BACKGROUND: There is uncertainty about the effectiveness of clinical breast examination (CBE) and conflicting recommendations regarding its usefulness as a screening tool for breast cancer. This paper provides an overview of systematic reviews that assessed the effectiveness of CBE as a 'stand-alone' screening modality for breast cancer compared to no screening and focused on its value in low- and middle-income countries (LMICs).
METHODS: We searched MEDLINE, EMBASE, Scopus, Web of Science, and the Cochrane Database of Systematic Reviews for systematic reviews reporting the effectiveness of CBE published prior to October 29, 2019. The main outcomes assessed were mortality and down staging. The AMSTAR 2 checklist was used to assess the methodological quality of the reviews including risk of bias.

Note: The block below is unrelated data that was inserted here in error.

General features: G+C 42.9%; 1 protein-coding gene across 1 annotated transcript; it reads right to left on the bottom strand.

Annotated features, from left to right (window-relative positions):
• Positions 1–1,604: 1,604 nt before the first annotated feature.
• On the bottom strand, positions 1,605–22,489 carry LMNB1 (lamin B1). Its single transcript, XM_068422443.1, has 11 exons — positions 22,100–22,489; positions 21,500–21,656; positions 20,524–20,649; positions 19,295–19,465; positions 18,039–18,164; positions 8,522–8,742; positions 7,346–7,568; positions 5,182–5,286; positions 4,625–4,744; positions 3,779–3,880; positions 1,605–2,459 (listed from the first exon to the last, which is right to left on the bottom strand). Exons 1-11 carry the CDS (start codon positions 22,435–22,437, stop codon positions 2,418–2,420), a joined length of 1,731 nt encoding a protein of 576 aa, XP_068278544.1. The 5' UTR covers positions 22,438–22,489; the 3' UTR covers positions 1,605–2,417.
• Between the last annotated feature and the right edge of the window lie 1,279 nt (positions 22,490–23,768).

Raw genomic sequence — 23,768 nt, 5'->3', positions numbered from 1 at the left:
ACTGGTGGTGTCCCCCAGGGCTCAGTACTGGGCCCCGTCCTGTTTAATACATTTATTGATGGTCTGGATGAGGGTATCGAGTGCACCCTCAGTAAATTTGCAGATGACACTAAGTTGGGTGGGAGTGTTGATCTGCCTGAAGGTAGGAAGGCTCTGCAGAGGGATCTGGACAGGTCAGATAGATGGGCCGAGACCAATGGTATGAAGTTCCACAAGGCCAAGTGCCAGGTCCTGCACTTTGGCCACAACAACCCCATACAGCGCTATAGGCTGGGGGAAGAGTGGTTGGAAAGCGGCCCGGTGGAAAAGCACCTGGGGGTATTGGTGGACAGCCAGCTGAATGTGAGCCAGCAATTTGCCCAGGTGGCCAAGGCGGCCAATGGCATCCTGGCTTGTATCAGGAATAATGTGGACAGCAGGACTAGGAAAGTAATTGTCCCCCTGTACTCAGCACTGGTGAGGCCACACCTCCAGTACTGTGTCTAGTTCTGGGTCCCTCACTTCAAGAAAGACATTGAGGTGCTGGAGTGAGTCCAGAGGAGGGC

RESULTS: Eleven systematic reviews published between 1993 and 2019 were identified. There was no direct evidence that CBE reduced breast cancer mortality. Indirect evidence suggested that a well-performed CBE achieved the same effect as mammography regarding mortality despite its apparently lower sensitivity (40-69% for CBE vs 77-95% for mammography). Greater sensitivity was recorded among younger and Asian women. Moreover, CBE contributed between 17 and 47% of the shift from advanced to early stage cancer.
CONCLUSIONS: CBE merits attention from health system and service planners in LMICs where a national screening programme based on mammography would be prohibitively expensive. In particular, it is likely that considerable value would be gained from conducting implementation scientific research in countries with large numbers of Asian women and/or where younger women are at higher risk.
REGISTRATION: PROSPERO, registration number CRD42019126798 .
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Ngan, T. T., Jul 2022
Student thesis: Doctoral Thesis › Doctor of Philosophy